RTI And Judiciary
The Supreme Court of India consistently held from 1975 to 2005 that RTI is a fundamental right of citizens. The nation recognises its great contribution to the framing of the Right to Information Act. However certain decisions and pronouncements of the Court in the last decade weaken this powerful fundamental right by gross misinterpretation. These should be discussed by RTI users and the legal fraternity, and a public awareness should be created.
Challenging decisions of the Information Commission and stay orders: Section 23 of the law provides mandates no appeals against the decisions of the Commission. However these decisions are being challenged in High Courts through writ petitions by many public authorities to deny information to citizens. In most of these cases a stay is obtained ex-parte. At times, Commissions have been stopped from even investigating matters before them. These cases die down as most of the applicants are unable to respond effectively in Courts for lack of resources.
Courts should examine prima facie whether the grounds fall in the writ jurisdiction of a Court as laid down in the Hari Vishnu Kamath case. In line with various Supreme Court judgments they are also dutybound to consider whether any irreparable harm would befall the public authority, if a stay is not given, since these continue for many years. The Supreme Court has stated many times that an essential requirement for any judicial, quasi-judicial or administrative order is that reasons must be provided. There are a number of High Court orders staying the disclosure of information as per the orders of the information commissions where no reasons are given whether the court has come to the conclusion that the matter falls in writ jurisdiction and that if the order is not stayed, it would cause some irreparable harm. It is also necessary that it should only be in the rarest of cases that courts stay statutory orders given by commissions after the date on which the order should have been implemented. This encourages defiance of the rule of law. Respect for law will be cultivated by developing respect for all statutory orders, not merely respect for courts.
Disclosure of Information: The law has strong provisions to ensure disclosure of most information, and lays down in Section 22 that its provisions supersede all earlier laws. It further stipulates that denial of information can only be done based on the provisions of Section 8 or 9. Additionally the onus to justify denial of information is on the PIO in any appeal proceedings. Denial of information should be rare. An analysis of the judgments of the Supreme Court on the RTI Act shows that out of seventeen judgments disclosure of information was ordered only in two. It is also true that Section 22 which over rides all earlier enactments, has been given overlooked by many decisions of commissions and courts. I am giving my comments on two of the Supreme Court judgments below:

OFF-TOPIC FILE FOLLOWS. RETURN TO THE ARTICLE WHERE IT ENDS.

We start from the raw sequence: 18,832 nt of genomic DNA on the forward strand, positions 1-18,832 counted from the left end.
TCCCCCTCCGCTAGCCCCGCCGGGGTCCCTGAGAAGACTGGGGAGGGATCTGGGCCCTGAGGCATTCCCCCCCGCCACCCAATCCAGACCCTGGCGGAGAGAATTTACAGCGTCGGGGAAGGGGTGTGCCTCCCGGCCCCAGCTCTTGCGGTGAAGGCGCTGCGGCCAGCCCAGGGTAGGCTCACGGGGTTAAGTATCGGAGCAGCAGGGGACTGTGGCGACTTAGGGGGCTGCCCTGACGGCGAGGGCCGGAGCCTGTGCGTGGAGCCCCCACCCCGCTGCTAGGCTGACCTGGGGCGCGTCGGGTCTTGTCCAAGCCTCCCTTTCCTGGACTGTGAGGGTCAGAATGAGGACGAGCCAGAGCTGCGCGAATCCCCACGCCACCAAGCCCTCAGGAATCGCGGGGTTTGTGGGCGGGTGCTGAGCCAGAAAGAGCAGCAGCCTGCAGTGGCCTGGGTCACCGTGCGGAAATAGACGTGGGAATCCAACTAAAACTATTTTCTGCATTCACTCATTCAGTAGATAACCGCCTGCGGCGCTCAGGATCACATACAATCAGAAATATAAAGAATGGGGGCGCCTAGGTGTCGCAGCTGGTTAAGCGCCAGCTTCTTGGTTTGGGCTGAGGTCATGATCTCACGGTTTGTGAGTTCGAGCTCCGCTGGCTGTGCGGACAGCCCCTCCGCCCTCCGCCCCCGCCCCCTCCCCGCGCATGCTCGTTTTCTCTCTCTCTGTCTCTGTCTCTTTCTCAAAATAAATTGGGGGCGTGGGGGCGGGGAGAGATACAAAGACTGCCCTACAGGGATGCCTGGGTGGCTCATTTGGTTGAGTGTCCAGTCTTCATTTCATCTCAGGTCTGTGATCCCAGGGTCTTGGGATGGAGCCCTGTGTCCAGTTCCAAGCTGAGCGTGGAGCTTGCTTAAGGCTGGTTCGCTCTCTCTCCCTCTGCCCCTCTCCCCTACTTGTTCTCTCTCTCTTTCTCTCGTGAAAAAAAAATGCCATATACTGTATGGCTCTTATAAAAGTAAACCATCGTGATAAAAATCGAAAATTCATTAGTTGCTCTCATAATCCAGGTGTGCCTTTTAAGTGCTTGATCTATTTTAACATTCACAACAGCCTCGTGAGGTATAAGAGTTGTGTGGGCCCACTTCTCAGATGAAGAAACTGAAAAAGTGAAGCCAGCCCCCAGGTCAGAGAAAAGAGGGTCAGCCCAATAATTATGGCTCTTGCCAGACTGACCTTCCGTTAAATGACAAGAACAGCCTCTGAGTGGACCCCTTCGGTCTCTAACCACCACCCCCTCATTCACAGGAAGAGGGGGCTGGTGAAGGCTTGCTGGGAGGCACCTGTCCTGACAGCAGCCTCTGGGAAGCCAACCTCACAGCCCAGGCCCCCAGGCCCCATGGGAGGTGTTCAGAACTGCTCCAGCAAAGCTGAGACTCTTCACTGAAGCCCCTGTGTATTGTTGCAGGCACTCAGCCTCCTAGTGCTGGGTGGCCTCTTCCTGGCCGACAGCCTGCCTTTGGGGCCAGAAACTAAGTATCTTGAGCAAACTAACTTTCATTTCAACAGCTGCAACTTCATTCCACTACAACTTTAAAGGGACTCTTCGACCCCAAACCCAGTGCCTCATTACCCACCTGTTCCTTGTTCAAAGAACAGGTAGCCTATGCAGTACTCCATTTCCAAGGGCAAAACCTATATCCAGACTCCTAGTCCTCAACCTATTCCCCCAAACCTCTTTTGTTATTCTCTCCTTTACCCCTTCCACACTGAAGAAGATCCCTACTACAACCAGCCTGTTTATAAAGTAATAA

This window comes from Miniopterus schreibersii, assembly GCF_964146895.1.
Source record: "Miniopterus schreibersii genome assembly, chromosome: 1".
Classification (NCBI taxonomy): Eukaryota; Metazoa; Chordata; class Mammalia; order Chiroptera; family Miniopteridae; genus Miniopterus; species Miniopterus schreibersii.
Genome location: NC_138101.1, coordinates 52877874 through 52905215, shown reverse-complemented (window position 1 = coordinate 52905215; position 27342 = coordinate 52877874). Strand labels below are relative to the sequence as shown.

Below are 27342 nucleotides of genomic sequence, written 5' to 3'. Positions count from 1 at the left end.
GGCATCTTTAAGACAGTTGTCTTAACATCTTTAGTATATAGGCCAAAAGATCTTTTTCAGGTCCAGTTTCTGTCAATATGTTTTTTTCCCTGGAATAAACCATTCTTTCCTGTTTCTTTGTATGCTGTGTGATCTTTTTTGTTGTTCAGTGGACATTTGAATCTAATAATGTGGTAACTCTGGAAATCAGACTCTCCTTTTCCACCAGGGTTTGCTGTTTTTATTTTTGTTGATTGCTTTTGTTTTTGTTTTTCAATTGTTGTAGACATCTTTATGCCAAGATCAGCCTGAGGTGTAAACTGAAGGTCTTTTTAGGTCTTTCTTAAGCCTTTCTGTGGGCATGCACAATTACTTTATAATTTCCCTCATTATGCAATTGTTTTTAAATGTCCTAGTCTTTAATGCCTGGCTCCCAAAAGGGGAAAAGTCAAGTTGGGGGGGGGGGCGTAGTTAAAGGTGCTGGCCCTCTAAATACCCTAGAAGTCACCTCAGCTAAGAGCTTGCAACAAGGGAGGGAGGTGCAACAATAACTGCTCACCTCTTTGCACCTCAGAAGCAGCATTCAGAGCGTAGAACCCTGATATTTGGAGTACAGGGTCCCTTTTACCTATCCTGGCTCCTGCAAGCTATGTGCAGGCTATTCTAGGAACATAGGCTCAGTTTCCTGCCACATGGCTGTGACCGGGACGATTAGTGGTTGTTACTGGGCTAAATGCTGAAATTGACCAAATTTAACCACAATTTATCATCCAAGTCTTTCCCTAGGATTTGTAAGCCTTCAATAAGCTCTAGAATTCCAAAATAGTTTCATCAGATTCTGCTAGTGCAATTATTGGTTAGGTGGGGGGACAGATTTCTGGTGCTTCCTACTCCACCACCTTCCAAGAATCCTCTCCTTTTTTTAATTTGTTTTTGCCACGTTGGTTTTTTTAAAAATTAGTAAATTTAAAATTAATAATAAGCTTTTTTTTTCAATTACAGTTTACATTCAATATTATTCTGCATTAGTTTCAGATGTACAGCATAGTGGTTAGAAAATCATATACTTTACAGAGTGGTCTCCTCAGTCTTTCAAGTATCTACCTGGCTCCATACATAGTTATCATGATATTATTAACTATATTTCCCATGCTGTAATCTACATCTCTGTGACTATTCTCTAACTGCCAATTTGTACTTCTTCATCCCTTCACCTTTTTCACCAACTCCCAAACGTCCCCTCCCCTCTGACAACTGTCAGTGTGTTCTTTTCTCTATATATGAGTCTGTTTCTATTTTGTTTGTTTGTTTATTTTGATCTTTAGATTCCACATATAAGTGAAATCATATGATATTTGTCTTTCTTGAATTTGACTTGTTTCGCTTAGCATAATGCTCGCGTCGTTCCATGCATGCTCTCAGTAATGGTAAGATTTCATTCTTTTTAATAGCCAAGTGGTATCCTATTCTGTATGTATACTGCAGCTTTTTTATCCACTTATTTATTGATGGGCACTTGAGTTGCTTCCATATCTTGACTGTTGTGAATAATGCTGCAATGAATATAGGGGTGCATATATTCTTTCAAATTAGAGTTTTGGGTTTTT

1 In Appeal No. 6454 of 2011 the Court held, “Some High Courts have held that Section 8 of RTI Act is in the nature of an exception to Section 3 which empowers the citizens with the right to information, which is a derivative from the freedom of speech; and that therefore Section 8 should be construed strictly, literally and narrowly. This may not be the correct approach.” I feel the earlier approach of High Courts, where exemptions are interpreted narrowly is correct, since these abridge a fundamental right of citizens. Another strong statement in the said judgment is : ‘Indiscriminate and impractical demands or directions under RTI Act for disclosure of all and sundry information (unrelated to transparency and accountability in the functioning of public authorities and eradication of corruption) would be counter-productive as it will adversely affect the efficiency of the administration and result in the executive getting bogged down with the non-productive work of collecting and furnishing information. The Act should not be allowed to be misused or abused, to become a tool to obstruct the national development and integration, or to destroy the peace, tranquility and harmony among its citizens. Nor should it be converted into a tool of oppression or intimidation of honest officials striving to do their duty. The nation does not want a scenario where 75% of the staff of public authorities spends 75% of their time in collecting and furnishing information to applicants instead of discharging their regular duties.’